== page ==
The IT revolution has resulted in a dramatic shift in the traditional calculation of the rational choice model. Since the late 20th Century, political scientists have used the rational choice model to explain the process of political choice making by assuming that all decision-makers are rational and make their decisions based on a set of values and a limited set of information regarding their choices. I am arguing that the unprecendented access to information regarding choices and the expressed values of others are the core of globalization's effect on politics, both national and international. Spin, the practice of controlling the context and portrayal of an issue in order to shape the perspective of an audience, is just one manifestation of this idea. The rise of personal power and global individualism is another aspect of this process and is particularly important for libertarians.

Information technology has set the stage for a major devolution of power in the US and across the global for two reasons:

1) It allows operators in a bureaucracy to operate more effectively
2) It allows individuals to make better decisions and lowers the difficulty of group formation

The operators of a bureaucracy are the front-line actors of an agency - they are the tellers at the DMV, the auditors of the IRS or the ground troops of an army. Not only does information technology make the managers and executives of a government more responsive to the actions of their operators, through automated activity reporting, it also increases the operator's productivity (think of Internet-based driver's license renewal, auditing software or netcentric future combat systems). As a result, a bureaucracy needs less staff and can empower operators and their customers to take a larger role in government processes.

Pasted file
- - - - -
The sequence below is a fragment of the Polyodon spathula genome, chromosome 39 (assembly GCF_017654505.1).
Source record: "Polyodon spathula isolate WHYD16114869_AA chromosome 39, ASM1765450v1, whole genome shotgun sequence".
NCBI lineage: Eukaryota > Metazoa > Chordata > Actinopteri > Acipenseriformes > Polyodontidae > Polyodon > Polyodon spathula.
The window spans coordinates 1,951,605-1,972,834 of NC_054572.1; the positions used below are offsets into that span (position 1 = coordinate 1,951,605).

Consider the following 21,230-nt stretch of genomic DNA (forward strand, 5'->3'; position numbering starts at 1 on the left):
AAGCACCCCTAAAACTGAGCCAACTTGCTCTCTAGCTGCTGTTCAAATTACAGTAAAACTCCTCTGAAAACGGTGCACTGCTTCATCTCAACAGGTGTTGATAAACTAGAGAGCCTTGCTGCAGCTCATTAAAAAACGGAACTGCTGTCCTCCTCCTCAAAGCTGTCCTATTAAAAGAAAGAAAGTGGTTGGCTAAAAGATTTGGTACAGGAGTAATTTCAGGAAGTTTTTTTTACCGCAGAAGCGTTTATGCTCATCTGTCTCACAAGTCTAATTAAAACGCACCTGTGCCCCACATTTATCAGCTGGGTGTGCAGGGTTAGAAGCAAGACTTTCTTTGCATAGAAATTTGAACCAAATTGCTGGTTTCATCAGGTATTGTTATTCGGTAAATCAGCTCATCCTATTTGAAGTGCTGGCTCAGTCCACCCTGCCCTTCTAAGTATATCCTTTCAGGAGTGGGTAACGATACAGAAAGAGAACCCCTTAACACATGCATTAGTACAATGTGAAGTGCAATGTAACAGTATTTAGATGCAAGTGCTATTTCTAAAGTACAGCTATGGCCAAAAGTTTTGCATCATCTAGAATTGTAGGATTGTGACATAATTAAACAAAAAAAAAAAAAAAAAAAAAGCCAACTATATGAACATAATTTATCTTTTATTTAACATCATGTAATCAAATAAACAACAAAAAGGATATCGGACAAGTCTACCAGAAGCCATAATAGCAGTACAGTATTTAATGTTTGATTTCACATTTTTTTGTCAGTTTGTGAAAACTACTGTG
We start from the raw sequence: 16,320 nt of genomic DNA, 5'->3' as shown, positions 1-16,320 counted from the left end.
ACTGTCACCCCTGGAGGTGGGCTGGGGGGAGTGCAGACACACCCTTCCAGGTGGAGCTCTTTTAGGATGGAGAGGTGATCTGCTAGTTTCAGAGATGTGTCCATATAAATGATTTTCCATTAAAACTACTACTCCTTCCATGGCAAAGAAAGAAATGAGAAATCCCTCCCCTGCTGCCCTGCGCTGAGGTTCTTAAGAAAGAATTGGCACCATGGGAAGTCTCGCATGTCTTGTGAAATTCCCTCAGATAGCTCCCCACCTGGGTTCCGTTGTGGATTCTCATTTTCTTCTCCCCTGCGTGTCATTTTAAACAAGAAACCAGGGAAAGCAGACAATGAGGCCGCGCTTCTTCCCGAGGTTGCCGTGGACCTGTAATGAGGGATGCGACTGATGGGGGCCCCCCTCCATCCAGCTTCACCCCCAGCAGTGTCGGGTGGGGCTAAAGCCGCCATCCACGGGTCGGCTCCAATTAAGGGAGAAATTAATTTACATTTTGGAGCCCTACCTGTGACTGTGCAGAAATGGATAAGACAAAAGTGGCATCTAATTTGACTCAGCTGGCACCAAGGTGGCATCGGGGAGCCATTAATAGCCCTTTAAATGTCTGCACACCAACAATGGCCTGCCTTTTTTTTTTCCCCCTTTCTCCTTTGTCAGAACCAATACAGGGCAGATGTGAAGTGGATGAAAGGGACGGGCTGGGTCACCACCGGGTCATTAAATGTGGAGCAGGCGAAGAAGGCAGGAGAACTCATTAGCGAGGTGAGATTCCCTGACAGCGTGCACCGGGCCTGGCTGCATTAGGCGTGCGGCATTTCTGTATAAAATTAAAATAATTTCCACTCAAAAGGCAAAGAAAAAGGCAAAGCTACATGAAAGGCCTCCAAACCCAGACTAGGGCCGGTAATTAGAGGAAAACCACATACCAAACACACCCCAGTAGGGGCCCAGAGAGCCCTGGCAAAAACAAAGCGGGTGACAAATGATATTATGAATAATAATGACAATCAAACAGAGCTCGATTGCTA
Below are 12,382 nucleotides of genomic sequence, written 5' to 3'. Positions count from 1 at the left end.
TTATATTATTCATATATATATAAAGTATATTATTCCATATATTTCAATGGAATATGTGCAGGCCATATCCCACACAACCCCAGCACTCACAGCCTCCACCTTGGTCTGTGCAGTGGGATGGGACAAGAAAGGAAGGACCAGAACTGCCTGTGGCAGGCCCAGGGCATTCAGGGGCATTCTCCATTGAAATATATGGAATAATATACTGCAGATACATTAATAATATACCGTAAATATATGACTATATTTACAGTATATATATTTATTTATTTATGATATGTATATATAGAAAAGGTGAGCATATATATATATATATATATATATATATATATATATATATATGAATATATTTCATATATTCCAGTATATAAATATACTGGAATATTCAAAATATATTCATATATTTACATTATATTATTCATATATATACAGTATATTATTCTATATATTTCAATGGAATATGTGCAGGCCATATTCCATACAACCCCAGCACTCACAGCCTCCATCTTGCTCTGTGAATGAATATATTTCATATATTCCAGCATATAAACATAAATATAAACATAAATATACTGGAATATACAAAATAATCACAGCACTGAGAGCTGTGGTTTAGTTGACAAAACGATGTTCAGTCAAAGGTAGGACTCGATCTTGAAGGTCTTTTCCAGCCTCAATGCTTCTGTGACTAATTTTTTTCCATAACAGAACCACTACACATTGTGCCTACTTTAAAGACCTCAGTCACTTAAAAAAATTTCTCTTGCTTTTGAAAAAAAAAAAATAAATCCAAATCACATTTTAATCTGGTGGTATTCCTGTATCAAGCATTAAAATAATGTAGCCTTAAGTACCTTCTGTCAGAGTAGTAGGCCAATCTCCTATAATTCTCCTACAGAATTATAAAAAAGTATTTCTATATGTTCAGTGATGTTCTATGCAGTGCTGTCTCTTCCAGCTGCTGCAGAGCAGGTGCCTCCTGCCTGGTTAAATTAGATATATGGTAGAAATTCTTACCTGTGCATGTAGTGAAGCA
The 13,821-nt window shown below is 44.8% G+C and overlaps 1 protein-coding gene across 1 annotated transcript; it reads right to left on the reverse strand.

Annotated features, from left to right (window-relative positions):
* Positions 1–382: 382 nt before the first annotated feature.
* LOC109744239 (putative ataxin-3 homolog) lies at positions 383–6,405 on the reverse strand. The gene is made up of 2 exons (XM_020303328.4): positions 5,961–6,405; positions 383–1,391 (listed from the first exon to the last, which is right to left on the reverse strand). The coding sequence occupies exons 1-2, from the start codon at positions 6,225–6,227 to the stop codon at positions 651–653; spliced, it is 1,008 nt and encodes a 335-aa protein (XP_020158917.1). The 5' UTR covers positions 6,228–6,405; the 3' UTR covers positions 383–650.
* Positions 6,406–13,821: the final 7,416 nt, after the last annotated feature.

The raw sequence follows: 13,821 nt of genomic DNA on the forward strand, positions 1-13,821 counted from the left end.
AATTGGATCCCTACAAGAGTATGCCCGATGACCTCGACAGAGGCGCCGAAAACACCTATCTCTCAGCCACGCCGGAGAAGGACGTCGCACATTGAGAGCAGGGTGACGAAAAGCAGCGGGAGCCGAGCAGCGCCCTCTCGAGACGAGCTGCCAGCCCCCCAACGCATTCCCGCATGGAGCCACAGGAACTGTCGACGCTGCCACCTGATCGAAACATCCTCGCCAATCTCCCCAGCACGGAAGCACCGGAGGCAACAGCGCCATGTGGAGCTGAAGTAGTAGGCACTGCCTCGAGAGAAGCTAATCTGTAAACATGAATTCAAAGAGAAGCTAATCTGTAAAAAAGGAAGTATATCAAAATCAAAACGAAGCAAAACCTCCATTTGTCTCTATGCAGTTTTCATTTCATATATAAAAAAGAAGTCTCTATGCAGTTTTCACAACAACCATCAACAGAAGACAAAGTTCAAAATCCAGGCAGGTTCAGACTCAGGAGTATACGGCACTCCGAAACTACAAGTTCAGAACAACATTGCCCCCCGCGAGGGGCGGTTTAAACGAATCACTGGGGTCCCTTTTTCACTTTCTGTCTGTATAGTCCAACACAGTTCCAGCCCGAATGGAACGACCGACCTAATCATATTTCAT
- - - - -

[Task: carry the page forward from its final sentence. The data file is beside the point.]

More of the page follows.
Individuals are empowered by the information era because they can make better decisions. The Internet reduces the cost of "shopping around" for consumers, it also gives invdividuals easy access to information that they can easily filter. You no longer have to rumage through a paper to find out about political decisions - all you have to do is search the BBC's news site or "Google it." A rational decision-maker has become less bound by the limits of their knowledge and the prevasive state of reporting give foreign policy-makers a broader image of the intentions of other states. Nowadays, a state that does no publish policy papers on relavant issues is considered isolated, standoffish or overly secretive - just look at the major shift the People's Republic of China has made in its public diplomacy practices.

What does this mean for libertarians? Simply that the era of big government should be coming because citizens no longer need it. Social Security can be privatized because Americans have easy access to the equity markets and financial data needed to make good investments. School vouchers can create an education market for well-informed parents, telecommuting and online training can reduce structural unemployment thus reducing the need for welfare programs, and the benefit of trade barrier removal when coupled with e-commerce should be self-evident. The list goes on, but I believe you get my meaning. What does everyone think? Is this a pipedream or are "global-libertarians" actually on to something significant?